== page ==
Below you will hear a beautiful (yes, I went that far) virelai by Guillaume de Machaut. Because he is one of the earliest composers whose name we know, or at any rate whose name is associated with his compositions, Machaut is an important figure for music historians. He was also a poet of some stature, one whom the aforementioned Chaucer reportedly admired; he composed his own lyrics for songs as well as writing a good deal of non-musical poetry.
In addition to those claims to fame, Machaut has the distinction of having written what is probably the first complete setting of the Mass by a single composer (certainly it is the first one extant). You'll be wondering, after my praise for the virelai, what the Mass sounded like. Let's just say that I find Machaut's secular music more ... digestible? ... than his sacred.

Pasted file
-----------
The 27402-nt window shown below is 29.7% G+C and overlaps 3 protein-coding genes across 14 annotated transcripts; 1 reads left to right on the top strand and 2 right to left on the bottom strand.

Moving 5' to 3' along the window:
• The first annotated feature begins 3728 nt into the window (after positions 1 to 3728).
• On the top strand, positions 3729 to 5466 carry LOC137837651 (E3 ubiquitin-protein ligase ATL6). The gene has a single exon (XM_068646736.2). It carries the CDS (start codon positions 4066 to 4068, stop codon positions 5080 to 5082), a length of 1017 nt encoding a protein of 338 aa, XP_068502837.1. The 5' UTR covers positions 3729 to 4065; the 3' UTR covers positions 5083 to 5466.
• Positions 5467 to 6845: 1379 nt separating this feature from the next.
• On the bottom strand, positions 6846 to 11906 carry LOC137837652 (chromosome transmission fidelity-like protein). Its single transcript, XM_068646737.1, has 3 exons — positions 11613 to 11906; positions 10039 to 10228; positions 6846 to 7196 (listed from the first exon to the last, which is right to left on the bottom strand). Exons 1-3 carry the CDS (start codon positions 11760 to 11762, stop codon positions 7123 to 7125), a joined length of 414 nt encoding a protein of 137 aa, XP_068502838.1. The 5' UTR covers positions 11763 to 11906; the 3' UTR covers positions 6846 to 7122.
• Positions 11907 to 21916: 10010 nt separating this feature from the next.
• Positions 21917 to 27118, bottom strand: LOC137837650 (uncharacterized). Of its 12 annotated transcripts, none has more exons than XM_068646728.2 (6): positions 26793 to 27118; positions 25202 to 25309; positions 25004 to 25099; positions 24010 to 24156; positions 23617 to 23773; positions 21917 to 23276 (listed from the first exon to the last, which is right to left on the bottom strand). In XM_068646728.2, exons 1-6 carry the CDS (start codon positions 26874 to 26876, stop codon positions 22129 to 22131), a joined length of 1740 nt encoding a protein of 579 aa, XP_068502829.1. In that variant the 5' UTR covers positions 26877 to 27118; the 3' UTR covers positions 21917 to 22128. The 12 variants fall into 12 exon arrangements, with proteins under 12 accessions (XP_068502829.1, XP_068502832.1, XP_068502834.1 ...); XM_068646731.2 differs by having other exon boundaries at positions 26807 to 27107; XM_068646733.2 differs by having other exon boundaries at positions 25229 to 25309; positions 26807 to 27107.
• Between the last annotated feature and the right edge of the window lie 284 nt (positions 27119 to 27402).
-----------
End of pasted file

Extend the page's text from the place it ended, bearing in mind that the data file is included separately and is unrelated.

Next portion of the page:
Alright, you really want to hear some of that Mass? I can't keep a secret. Here be the "Gloria" from the Messe de Nostre Dame by Guillaume de Machaut. Don't say I didn't warn you!
Phew. Back to the sweet stuff. I won't swear to the complete authenticity of the recording of the virelai below, but it does give some idea of what 14th century pop actually sounded like. Besides, there's something very ... ancient about it, something that fits today.
If you view the video on YouTube you can see the translation of lyrics there; but in case you don't go that way, here's what the uploader provided us:
I should lead a happy life, sweet creature,
if only you truly realized that you where the cause of all my concern.
Lady of cheerful bearing, pleasing, bright and pure,
often the woe I suffer to serve you loyally makes me say 'alas!'
And you may be sure that I can in no wise go on living like this,
if it lasts any longer.
For you are merciless to me and pitilessly obdurate,
and have put such longing into my heart
that it will certainly die a most dismal death,
unless for its relief your mercy is soon ready.
It's kinda sweet, actually. Anyhoo, have fun tonight, and remember whose eve we're celebrating!